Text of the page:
But in practical experience a fairly large percentage of charismatic seekers get into difficulty right there.
Why? I, for one, stoutly believe in the protection and efficacy of Jesus' incorruptible blood now. In spiritual warfare on numerous occasions I have claimed and appreciated the present power of the blood of Christ.
But, we would agree, a man could not go out and commit adultery and avoid entanglement with Satan while he committed adultery because he was claiming the protection of Jesus' blood. Adultery has to be off-limits, off biblical ground.
In Moses' time the Israelis in Egypt were protected by the blood on the doorposts. Only the homes of the Jews were protected. Had an Israeli firstborn son ventured out that dark night, he would surely have died.
The analogy is clear. Christians who forsake biblical ground to seek experiences out of God's will are vulnerable. And all too frequently, they are the helpless victims of Satan - because they have foolishly forsaken biblical ground to demand a certain charismatic manifestation. Jesus' blood has lost none of its power. But it is not an indiscriminate cover for all kinds of strange and eccentric behavior.
In passing I have already emphasized that the spiritual gifts are to be coveted earnestly. When we get down to business it is not long till God meets us. The first step in seeking spiritual gifts is always to submit to God's will (1 Cor. 12:11: Heb. 2:4). Once God's will is clear regarding a certain gift, seek with all your heart; you will not be disappointed.
Still another principle: Prophecy is the most desirable gift. Today we live in an evangelical era reluctantly engrossed with the gift of tongues. And I cannot escape this atmosphere, as you have noted by the title of this book.
Imagine what the situation might be around the world if the charismatic emphasis in the church of Jesus Christ focused on inspired preaching. We are especially to desire to prophesy (1 Cor. 14:5). Instead, to our detriment and the enemy's advantage. we are often warring over tongues.
Now a final principle: Not all speak with tongues. We might as easily say that not all are apostles, but not all are seeking to be apostles. Unfortunately, in many situations, all are seeking to speak in tongues. And the Scriptures clearly point to the contrary. In 1 Corinthians 12:29, 30 the answer to each question is presumed to be no. At least that is what the English suggests. But the Greek is stronger. Preceding each of the questions in the original language is the Greek negative mē. The only possible answer is no. Not all are apostles and not all speak in tongues. The series of negatives is especially important when tongues are mentioned because that is where the church is hurting today.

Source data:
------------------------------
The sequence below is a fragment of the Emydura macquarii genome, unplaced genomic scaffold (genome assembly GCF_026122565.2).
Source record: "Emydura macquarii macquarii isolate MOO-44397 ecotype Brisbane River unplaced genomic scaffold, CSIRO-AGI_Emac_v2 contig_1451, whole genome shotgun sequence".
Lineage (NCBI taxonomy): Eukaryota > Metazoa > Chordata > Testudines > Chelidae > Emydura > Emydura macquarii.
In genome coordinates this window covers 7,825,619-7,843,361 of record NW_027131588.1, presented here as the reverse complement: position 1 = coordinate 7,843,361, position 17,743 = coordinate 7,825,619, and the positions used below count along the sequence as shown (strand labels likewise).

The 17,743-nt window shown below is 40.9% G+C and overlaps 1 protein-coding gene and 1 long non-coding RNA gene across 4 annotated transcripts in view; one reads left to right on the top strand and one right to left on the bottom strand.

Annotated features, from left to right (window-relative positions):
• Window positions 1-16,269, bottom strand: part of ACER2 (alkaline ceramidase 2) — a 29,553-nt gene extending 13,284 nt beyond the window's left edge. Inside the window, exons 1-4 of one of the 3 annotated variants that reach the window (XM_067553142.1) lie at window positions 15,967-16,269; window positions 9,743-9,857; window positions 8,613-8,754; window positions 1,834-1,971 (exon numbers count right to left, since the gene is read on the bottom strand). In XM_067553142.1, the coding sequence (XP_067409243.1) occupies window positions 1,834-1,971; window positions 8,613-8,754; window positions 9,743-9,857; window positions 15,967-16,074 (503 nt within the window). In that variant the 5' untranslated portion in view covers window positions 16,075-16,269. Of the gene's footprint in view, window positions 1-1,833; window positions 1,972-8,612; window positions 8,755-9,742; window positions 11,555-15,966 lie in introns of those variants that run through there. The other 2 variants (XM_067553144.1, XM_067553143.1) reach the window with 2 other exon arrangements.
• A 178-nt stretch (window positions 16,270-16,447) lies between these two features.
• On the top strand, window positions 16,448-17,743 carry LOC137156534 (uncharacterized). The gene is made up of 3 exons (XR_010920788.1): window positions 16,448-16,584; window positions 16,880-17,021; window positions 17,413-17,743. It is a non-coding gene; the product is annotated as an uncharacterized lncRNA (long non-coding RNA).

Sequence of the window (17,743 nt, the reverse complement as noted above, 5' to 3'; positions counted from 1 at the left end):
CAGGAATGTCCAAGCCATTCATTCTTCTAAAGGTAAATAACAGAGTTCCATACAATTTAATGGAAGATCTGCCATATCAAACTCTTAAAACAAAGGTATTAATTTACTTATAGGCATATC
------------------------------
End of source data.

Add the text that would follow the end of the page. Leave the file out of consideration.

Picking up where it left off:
Personally, I feel that to say not all will speak with tongues "in the church" is to evade what Paul is saying here. In verse 27, Paul appears to be referring to the body of Christ, not just to the Corinthian assembly or to a church meeting.
And if the "in the church" emphasis circumnavigates a plain statement of scripture, could it not in some cases blow a hole in the protective dike Paul's teaching seeks to place around Christ's church?
The seeking after tongues also is contrary to the divine exhortation to seek His face (Ps. 27:8), Instead of the head we are absorbed with the hand. Distorted seeking can only beget strange finding. Surely we should seek the Giver, not the gifts!
To insist or imply all must or could speak in tongues is to disfigure the body. There are six places in the New Testament where Paul lists spiritual abilities. In each case there is a context relating to the body of Christ. To magnify one gift is like having a nose a yard long, or an ear draping on the ground. It is wrong to caricature the body of Christ. Each gift in its place fits into the body. And not all the members are the same. Every cell in the body is a microcosm of the whole, but when one cell seeks to be everything, that is cancer.
One other important point I wish to make. It is not accidental that each of the six lists of spiritual gifts basks in a context relating to love. Indeed it can be said that the teaching about spiritual gifts floats upon a sea of love. Love, in another figure, is the lubricating oil which facilitates the function of spiritual gifts.
Love is so important and so powerful that had our Lord insisted that we choose between gifts and love, the choice would obviously have been love. Thank God the way is not that narrow. Our Lord says, "Make love your aim, and desire spiritual gifts." It is like a railroad with two tracks. It is not a monorail.
We catch a glimpse of God's diversity in the spiritual gifts through the Amplified New Testament. "Now there are distinctive varieties and distributions of endowments [extraordinary powers distinguishing certain Christians, due to the power of divine grace operating in their souls by the Holy Spirit] and they vary, but the (Holy) Spirit remains the same" (1 Cor. 12:4).